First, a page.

The way iBox works is fundamentally different from OpenSea: OpenSea is just a platform for trading NFTs, while iBox is both the platform and the only “digital collection” issuer. Of course, NFT project parties can choose to cast with OpenSea, but the official of iBox is to spontaneously find attractive IP and promote the “Shu Zang” project on its own. At present, iBox’s most successful “digital collection” is the “Westward Journey to the West” series of collections. The founding price of related collections is 99 yuan (about 15 US dollars), and the highest price was ever sold for 10,000 yuan (about 1,500 US dollars). iBox claims to have licensed over 500 IPs, spanning art, streetwear, celebrities, animation, film and television, sports, China’s national cultural heritage and many others.

Dragonfly: The Rise and Fall of the iBox and the Road to China's "Digital Collection"

Dahua Westward Journey Collection

Buyers who buy a “digital collection” can sell the collection on the secondary market (for some reason, the price is capped at 100,000 yuan). But digital assets cannot be transferred to other places (such as wallets), nor displayed elsewhere (such as social platforms), and are only visible to other users within the application. iBox uses this old bottle to put new wine (new IP) to provide the platform with another huge source of income in addition to transaction fees.

There are also violations of iBox’s IP curation, such as the illegal use of the image of Taiwanese singer Tao Zhe for its “Shu Zhe” series. After Tao Zhe’s legal team said it would take legal action, the platform deleted the collection series.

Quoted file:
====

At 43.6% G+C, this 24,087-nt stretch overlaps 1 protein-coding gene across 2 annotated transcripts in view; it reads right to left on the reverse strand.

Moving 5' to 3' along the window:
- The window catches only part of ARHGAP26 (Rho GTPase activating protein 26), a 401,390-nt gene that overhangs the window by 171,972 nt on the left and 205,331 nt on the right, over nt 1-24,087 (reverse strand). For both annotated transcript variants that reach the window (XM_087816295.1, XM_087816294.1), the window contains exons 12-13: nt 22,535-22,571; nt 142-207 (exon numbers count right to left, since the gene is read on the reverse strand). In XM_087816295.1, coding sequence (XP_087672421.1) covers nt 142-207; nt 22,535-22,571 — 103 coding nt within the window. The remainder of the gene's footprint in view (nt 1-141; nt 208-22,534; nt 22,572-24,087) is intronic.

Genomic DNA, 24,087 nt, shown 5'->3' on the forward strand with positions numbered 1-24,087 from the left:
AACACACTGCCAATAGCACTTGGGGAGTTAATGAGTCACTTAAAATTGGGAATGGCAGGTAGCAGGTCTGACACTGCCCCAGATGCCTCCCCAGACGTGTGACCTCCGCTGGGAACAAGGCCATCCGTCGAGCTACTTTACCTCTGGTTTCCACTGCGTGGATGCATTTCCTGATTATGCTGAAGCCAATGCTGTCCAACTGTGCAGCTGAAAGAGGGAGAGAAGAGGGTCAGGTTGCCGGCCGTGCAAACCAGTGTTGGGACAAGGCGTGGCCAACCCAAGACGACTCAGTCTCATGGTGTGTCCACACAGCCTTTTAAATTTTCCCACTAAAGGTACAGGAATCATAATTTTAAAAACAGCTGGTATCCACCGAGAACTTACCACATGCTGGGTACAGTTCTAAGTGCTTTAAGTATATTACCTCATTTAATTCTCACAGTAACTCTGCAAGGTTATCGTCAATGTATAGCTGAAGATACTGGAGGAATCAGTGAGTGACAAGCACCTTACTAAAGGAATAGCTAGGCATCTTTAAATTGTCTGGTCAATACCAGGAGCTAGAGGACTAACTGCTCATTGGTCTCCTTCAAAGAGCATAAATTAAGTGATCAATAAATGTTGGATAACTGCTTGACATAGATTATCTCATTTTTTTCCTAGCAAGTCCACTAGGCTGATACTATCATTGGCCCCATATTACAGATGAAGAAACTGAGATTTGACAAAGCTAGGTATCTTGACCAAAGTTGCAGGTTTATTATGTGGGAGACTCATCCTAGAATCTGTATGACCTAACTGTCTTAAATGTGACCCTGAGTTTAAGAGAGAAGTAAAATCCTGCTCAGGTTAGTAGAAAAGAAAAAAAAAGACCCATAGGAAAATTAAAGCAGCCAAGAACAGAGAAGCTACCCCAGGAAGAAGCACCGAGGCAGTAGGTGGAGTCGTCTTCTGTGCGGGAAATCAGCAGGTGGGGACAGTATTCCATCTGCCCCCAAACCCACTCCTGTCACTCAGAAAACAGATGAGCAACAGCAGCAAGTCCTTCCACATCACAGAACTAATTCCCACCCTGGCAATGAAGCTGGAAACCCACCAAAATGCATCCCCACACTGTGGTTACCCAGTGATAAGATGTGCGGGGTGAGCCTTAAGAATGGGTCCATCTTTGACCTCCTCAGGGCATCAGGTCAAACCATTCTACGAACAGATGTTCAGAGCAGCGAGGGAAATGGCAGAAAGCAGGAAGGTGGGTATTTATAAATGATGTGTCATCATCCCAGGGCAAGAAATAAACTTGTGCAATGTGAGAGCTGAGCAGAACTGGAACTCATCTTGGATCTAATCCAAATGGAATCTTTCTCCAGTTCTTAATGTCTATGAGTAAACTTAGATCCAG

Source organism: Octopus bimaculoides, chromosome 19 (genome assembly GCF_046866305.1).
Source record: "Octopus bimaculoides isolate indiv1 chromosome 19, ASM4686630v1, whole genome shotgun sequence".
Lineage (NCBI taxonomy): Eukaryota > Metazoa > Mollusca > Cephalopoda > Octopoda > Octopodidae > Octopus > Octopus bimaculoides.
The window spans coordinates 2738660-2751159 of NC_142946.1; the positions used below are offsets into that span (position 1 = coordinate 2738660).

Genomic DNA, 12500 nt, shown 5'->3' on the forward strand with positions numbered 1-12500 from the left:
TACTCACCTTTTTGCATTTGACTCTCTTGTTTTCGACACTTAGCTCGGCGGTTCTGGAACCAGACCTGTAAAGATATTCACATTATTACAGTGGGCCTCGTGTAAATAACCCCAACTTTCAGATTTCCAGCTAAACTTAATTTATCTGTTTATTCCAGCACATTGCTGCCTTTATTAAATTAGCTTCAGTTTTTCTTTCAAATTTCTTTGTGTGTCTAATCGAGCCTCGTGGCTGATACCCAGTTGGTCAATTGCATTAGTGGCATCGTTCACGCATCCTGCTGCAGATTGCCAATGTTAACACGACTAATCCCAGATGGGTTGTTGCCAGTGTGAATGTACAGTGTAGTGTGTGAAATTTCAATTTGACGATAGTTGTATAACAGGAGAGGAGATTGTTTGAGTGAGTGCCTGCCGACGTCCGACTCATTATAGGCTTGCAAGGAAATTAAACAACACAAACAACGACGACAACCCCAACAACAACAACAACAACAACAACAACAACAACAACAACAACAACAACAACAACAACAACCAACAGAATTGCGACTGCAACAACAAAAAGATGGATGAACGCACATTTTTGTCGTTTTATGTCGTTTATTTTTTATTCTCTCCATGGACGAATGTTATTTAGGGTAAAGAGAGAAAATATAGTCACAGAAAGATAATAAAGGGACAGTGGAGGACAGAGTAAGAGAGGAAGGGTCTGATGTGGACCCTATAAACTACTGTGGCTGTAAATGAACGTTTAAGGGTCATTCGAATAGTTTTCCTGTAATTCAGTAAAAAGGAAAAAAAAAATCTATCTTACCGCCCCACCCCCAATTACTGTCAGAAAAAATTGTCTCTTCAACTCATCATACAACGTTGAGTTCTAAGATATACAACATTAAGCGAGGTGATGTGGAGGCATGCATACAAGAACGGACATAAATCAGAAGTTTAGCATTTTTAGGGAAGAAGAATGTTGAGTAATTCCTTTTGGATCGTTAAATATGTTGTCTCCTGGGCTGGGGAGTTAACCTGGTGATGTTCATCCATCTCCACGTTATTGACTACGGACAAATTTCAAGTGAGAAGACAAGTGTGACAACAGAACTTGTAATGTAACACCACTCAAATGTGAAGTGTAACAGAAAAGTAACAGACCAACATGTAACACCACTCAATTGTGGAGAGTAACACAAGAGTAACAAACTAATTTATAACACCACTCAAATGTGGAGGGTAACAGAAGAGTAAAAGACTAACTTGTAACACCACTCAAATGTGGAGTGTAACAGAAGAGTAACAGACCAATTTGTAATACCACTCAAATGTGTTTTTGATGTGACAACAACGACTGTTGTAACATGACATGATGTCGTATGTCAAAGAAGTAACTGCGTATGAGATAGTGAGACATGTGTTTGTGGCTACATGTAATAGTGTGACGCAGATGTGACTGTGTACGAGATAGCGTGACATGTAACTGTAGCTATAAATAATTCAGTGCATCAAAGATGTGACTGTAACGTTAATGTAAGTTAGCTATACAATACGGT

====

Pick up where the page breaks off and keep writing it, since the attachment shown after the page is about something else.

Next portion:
Dragonfly: The Rise and Fall of the iBox and the Road to China's "Digital Collection"

“Shu Zang” advertisements at that time

Interestingly, iBox is also adopting new “routines”, introducing airdrops and whitelist mechanisms to better stimulate the FOMO (fear of missing out) emotions of collectors.

Although OpenSea’s NFT collection supply standard is 10,000 pieces, most iBox “digital collections” have a supply of 400 pieces with a mint price of 100 yuan ($15), similar in function to ArtBlocks’ generative art NFTs. This makes it easier for “whales” to collude, with big players forming monopolies, buying up most of the supply, and then promoting the project.

Dragonfly: The Rise and Fall of the iBox and the Road to China's "Digital Collection"

iBox Home

Undoubtedly, this led to the mass accusations against iBox of defrauding consumers and manipulating the market.According to an insider, many of these allegations came from within the iBox team. Although it is difficult to verify the authenticity of this claim, after all, the platform itself is the one who arranges the project update or announces the airdrop, and insider trading has become “reasonable.” “.